- According to Heritage Hotels chief executive officer Mohamed Hersi, the Voyager Hotel in Mombasa has busy owing to large number of local and regional tourists.
- Travellers Beach Hotel general manager Wafula Waswa said the hotel had 92 per cent occupancy as a result of conferences.
- PrideInn Beach Resort and Spa general manager Imtyaz Mirza said the hotel’s diversification into conference tourism has boosted business.
Top hotels at the Coast have stopped job cuts and started expanding on the back of rebounding tourism.
The hotels have had an occupancy of between 70 and 75 per cent in the period since January, up from about 50 per cent in the same period last year and about 30 per cent in 2015.
The growth is welcome news for hoteliers who had been forced to cut jobs, slash pay and even close shop following the crippling effects of several travel alerts issued in 2014 after a spate of terrorist attacks on holiday towns.
Diani Reef Beach Resort, Sarova Whitesands Beach Resort, Travellers Beach Hotel, PrideInn Paradise Beach Resort and the Heritage Group hotel chain —which is owned by the Kenyatta family — are some of the establishments spending millions on renovation and hiring additional staff.
“It is great news that 2017 has pushed off with a great start of business. We have had an average occupancy of 75 per cent in the last three months in comparison to the 50 per cent we had at the same period last year,” said Bobby Kamani, managing director of Diana Reef which has spent Sh150 million on renovations.
“January occupancies and revenues exceeded our expectations by 20 per cent,” he added.
Heritage chief executive officer Mohamed Hersi echoed similar optimism, saying the Mombasa unit of the chain is hiring staff. “As a result of business improvement last year, we were able to retain our 230 staff at Voyager Hotel. We also had to hire more workers on contract,” said Mr Hersi. “Since the beginning of the year business has been much better than last year, bolstered by domestic and regional tourism as well as international visitors from Europe,” he said.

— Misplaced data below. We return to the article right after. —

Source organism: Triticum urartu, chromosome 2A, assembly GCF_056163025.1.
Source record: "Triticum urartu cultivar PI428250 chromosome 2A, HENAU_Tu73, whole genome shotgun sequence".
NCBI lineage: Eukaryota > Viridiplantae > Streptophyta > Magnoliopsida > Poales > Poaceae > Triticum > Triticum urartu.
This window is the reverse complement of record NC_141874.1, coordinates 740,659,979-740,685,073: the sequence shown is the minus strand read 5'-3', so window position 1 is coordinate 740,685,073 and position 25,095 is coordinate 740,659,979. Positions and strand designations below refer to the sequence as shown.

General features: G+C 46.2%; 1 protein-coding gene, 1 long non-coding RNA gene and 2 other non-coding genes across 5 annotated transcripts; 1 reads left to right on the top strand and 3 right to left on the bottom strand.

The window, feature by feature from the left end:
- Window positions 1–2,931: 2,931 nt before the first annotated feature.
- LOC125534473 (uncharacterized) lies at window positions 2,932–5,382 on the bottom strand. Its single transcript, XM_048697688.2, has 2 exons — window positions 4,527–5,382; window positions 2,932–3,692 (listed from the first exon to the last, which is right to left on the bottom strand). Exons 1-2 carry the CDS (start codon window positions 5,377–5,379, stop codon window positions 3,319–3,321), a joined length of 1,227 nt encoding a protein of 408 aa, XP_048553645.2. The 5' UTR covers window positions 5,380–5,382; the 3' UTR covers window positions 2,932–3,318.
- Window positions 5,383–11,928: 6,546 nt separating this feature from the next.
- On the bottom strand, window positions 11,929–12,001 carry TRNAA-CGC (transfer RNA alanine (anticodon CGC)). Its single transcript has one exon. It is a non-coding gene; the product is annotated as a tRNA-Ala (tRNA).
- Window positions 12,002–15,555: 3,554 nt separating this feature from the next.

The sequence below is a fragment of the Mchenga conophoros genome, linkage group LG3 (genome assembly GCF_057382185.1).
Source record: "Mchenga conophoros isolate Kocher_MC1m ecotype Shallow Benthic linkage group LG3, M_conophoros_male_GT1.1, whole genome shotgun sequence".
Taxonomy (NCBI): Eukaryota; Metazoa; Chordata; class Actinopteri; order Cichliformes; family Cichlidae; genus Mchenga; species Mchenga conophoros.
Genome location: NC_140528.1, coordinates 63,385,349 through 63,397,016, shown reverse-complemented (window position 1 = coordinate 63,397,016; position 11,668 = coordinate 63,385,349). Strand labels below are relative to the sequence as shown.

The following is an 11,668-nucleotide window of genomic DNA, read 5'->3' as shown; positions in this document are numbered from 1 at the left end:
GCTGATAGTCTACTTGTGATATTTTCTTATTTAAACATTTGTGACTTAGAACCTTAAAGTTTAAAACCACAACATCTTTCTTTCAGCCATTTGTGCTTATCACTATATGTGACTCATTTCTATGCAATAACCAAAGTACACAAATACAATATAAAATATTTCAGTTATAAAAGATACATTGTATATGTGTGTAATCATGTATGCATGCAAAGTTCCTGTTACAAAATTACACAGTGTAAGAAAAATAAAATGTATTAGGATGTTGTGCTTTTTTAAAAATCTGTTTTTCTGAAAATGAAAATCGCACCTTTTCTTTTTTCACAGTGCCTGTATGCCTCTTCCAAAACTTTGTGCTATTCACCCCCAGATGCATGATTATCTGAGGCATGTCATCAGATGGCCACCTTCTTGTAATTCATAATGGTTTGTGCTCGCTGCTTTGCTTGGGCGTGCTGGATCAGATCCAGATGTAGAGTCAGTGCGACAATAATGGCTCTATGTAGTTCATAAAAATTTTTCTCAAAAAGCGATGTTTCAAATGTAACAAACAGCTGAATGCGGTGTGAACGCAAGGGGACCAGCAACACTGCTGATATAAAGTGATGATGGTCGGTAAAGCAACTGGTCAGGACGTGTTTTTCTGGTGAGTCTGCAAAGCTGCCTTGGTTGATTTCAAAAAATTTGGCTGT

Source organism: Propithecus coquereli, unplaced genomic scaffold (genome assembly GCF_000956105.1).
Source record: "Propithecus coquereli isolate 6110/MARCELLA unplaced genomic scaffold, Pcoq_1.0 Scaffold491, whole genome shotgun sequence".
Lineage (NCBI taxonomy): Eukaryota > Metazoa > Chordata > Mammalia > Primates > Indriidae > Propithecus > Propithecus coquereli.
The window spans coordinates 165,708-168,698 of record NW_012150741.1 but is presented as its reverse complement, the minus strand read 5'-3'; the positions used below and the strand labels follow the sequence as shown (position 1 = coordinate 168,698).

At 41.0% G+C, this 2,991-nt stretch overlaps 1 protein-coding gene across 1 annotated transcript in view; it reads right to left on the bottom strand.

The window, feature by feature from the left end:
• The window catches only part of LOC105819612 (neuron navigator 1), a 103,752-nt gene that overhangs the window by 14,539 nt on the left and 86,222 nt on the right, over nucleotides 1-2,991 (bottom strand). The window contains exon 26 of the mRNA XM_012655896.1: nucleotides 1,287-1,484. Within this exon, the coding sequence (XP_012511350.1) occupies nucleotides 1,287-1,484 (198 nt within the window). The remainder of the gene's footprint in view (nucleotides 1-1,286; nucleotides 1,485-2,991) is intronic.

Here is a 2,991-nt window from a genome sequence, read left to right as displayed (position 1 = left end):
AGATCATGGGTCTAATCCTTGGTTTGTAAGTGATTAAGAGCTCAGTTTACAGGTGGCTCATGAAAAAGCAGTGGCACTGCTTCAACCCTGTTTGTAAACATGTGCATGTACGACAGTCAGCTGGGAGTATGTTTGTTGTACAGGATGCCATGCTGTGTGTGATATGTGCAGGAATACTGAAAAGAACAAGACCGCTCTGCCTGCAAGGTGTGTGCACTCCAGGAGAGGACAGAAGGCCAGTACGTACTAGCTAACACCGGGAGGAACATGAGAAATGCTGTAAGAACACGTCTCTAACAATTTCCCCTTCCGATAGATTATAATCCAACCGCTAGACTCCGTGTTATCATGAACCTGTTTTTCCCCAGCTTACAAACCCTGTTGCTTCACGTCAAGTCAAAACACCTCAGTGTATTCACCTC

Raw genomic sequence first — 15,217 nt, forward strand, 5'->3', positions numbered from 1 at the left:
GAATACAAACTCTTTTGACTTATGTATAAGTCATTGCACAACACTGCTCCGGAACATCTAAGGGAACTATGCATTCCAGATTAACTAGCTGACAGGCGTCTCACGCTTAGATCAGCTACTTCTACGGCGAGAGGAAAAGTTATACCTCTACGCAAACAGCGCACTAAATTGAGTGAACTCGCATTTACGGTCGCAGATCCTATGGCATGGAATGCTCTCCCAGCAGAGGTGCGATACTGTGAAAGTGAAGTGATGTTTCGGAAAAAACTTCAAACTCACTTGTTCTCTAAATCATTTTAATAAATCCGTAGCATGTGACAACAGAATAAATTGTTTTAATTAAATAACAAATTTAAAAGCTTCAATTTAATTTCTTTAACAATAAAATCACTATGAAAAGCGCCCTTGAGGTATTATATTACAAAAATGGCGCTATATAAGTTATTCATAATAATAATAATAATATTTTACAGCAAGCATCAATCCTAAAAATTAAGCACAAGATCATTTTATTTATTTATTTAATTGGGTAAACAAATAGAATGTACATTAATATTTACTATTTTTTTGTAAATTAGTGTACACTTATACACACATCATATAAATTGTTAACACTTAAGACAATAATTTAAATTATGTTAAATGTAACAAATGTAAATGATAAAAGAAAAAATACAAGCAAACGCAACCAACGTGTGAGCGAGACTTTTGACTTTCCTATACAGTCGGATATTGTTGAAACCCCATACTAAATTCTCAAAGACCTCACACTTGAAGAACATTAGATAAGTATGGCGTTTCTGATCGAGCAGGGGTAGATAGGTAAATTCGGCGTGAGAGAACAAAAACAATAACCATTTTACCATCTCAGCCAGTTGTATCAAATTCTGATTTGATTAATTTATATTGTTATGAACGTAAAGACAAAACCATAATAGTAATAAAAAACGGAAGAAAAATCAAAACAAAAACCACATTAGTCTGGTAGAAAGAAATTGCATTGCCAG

This is a marked departure from 2015 when the management and staff of Heritage hotels took pay cuts of between 20 to 30 per cent, hoping to avoid layoffs during one of the worst periods for Kenya’s tourism in recent memory.
International visitors rose to 877,602 last year, up from 752,073 arrivals in 2015, a 16.7 per cent growth. Arrivals slumped 20 per cent in 2015. Moi International Airport witnessed the fastest rebound of arrivals at 22.2 per cent. A majority of foreign visitors to Mombasa are holidaymakers looking to enjoy the warm weather in the palm-fringed sandy beaches and resorts. Past terrorism attacks had caused a big drop in foreign visitor arrivals after Western nations issued travel advisories.
Lifted their advisories
The US and Britain have since lifted their advisories on the coastal towns of Mombasa and Malindi, raising hopes of faster tourism revival. “Diani Reef is looking to open a further 100 new suites in the next two years,” Mr Kamani said.
PrideInn Paradise Beach Resort added 108 new rooms over the last year while Sarova Whitesands Beach is spending Sh450 million on renovations. “When the renovation programme is completed in December this year, the hotel will have 338 rooms and create more accommodation for guests,” Whitesands general manager Raj Jadhav said.